Nature | News Feature

Global health: One million deaths

What researchers are learning from an unprecedented survey of mortality in India.

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Jasiek Krzysztofiak/nature

In 1975, when Prabhat Jha was growing up in Canada, his family received a report from India that his grandfather had died; the cause was unclear. Like many people living in rural India, Jha's grandfather had died at home, without having visited a hospital. Jha's mother was desperate for more information, so she returned to her home village to talk to locals. Years later, when Jha was at medical school, he reviewed his mother's notes and realized that his grandfather had probably died of a stroke. Now Jha, an epidemiologist at the University of Toronto, is nearing the end of an ambitious public-health programme to document death in India using similar 'verbal autopsy' strategies.

The Million Death Study (MDS) involves biannual in-person surveys of more than 1 million households across India. The study covers the period from 1997 to the end of 2013, and will document roughly 1 million deaths. Jha and his colleagues have coded about 450,000 so far, and have deciphered several compelling trends that are starting to lead to policy changes, such as stronger warning labels on tobacco.

Public-health experts need mortality figures to monitor disease and assess interventions, but quality mortality data are scarce in most developing countries. Seventy-five per cent of the 60 million people who die each year around the globe are in low- and middle-income countries such as India, where cause of death is often misclassified or unreported. Groups such as the World Health Organization (WHO) typically base mortality estimates on hospital data, but in many developing countries most people die outside hospitals.

As global health researchers increasingly turn to indirect computer models, many applaud the MDS's low-tech, on-the-ground approach and see it as a model for assessing true health burdens in the developing world. “For countries like India, there will almost certainly continue to be a role for verbal autopsy,” said Colin Mathers, coordinator of mortality and burden of disease at the WHO. “It's a crucial source of information.”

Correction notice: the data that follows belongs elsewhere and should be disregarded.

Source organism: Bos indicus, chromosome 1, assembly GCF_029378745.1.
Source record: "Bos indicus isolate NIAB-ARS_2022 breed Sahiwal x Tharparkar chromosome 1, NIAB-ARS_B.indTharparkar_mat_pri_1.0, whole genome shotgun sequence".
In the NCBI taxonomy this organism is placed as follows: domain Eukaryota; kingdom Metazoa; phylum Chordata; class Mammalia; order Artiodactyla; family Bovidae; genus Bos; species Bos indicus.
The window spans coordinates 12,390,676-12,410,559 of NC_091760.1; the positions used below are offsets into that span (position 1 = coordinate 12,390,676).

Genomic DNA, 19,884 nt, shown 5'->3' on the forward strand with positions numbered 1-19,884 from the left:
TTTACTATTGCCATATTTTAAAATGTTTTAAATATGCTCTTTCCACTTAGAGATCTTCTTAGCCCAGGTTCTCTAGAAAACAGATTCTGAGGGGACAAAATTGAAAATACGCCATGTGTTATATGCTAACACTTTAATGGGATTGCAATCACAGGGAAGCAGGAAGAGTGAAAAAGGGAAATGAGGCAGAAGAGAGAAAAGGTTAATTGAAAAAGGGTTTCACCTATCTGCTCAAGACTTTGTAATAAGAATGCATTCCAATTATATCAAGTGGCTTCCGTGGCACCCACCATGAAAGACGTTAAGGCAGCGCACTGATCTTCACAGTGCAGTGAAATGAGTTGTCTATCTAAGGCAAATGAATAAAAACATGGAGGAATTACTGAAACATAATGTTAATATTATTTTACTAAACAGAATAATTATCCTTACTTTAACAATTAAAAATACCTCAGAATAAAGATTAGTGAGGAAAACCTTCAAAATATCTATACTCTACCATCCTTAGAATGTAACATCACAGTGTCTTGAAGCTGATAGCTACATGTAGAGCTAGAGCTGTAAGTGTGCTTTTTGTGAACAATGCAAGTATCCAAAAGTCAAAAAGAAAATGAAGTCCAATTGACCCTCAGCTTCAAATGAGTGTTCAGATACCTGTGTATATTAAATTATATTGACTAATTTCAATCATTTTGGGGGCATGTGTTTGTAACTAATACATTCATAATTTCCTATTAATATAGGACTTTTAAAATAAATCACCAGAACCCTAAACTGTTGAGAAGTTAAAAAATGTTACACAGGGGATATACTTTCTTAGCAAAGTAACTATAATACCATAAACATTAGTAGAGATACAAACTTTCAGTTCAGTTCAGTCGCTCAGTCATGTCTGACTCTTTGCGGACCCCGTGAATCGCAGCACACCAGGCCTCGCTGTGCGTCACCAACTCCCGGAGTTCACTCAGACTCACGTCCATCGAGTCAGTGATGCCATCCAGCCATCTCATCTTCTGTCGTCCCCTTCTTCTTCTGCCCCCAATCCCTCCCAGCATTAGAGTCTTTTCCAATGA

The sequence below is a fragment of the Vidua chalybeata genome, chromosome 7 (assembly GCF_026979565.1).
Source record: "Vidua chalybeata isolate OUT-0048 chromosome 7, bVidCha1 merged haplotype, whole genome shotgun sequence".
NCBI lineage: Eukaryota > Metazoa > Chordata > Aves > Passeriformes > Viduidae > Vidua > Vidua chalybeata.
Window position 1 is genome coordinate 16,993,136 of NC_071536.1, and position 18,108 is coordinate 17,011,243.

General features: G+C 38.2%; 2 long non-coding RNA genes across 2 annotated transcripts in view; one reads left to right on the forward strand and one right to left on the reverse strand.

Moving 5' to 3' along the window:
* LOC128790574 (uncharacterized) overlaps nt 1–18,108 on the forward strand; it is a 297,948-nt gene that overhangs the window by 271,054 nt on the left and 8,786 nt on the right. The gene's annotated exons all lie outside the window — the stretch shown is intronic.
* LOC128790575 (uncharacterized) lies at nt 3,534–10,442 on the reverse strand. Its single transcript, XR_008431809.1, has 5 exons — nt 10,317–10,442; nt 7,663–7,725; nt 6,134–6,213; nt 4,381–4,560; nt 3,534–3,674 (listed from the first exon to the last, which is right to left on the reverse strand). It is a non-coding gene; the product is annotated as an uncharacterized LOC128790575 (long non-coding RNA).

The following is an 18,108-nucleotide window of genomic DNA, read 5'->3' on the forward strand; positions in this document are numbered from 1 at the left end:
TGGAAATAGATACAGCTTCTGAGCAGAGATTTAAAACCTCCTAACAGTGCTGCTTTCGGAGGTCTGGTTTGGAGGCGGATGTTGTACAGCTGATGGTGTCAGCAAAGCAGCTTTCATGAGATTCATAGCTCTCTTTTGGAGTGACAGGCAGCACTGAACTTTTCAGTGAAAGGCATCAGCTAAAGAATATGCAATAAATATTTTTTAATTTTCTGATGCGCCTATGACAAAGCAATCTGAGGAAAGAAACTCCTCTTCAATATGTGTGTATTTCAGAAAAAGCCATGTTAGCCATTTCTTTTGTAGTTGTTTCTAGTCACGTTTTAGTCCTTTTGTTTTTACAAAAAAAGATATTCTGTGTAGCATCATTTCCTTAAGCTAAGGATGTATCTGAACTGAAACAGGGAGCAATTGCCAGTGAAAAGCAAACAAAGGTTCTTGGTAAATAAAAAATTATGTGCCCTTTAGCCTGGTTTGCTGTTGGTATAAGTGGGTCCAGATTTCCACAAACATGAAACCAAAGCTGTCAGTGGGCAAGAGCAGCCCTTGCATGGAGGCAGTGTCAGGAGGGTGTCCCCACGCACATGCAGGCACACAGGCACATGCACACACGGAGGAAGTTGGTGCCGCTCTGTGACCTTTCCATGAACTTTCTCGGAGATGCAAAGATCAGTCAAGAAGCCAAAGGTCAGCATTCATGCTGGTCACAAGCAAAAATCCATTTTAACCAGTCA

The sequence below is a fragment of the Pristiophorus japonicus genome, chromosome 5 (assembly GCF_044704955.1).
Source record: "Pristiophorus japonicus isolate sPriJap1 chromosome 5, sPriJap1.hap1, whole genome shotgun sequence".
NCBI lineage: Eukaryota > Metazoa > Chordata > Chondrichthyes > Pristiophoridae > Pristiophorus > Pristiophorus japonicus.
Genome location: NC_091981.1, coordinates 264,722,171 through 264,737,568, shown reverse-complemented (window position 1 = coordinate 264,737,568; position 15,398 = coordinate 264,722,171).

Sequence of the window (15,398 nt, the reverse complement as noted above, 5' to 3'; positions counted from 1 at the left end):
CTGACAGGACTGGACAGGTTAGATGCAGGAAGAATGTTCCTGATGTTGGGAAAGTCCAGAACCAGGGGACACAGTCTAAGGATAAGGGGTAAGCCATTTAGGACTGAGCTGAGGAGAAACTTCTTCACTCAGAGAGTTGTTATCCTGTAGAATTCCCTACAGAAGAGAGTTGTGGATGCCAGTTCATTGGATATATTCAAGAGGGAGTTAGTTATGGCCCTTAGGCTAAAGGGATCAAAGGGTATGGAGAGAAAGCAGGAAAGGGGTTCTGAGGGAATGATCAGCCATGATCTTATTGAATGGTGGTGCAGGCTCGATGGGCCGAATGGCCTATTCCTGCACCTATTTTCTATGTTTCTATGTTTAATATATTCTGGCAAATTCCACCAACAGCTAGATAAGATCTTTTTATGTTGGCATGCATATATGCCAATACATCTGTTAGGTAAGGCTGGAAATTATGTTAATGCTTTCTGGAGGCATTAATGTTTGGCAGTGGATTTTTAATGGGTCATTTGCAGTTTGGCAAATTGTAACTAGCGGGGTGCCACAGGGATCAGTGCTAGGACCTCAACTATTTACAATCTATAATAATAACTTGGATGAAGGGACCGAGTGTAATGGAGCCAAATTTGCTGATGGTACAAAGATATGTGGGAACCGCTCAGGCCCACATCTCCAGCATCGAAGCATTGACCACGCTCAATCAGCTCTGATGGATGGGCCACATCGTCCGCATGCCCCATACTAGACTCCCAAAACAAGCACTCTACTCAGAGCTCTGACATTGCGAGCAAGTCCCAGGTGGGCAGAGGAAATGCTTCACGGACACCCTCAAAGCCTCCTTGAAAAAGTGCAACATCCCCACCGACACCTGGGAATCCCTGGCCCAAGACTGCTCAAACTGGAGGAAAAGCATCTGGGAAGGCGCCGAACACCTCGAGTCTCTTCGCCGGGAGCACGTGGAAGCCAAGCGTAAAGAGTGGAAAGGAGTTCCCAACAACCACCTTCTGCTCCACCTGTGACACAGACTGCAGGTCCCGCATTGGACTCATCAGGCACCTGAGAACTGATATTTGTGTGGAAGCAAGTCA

SOURCE: P. Jha et al. PLoS Med. 3, e18 (2006)

Source: Prabhat Jha

Source: Prabhat Jha

SOURCE: P. Jha et al. PLoS Med. 3, e18 (2006); R. Dikshit et al. Lancet 379, 1807–1816 (2012); N. Dhingra et al. Lancet 376, 1768–1774 (2010); V. Patel et al. Lancet 379, 2343–2351 (2012); M. Hsiao et al. Brit. Med. J. Open 3, e002621 (2013); P. Jha et al. Brit. Med. J. 340, c621 (2010); B. Mohapatra et al. PLoS Negl. Trop. Dis. 5, e1018 (2011).

SOURCE: P. Jha et al. PLoS Med. 3, e18 (2006); R. Dikshit et al. Lancet 379, 1807–1816 (2012); N. Dhingra et al. Lancet 376, 1768–1774 (2010); V. Patel et al. Lancet 379, 2343–2351 (2012); M. Hsiao et al. Brit. Med. J. Open 3, e002621 (2013); P. Jha et al. Brit. Med. J. 340, c621 (2010); B. Mohapatra et al. PLoS Negl. Trop. Dis. 5, e1018 (2011).

SOURCE: P. Jha et al. PLoS Med. 3, e18 (2006); R. Dikshit et al. Lancet 379, 1807–1816 (2012); N. Dhingra et al. Lancet 376, 1768–1774 (2010); V. Patel et al. Lancet 379, 2343–2351 (2012); M. Hsiao et al. Brit. Med. J. Open 3, e002621 (2013); P. Jha et al. Brit. Med. J. 340, c621 (2010); B. Mohapatra et al. PLoS Negl. Trop. Dis. 5, e1018 (2011).

Journal name:
Nature
Volume:
504,
Pages:
22–23
Date published:
()
DOI:
doi:10.1038/504022a

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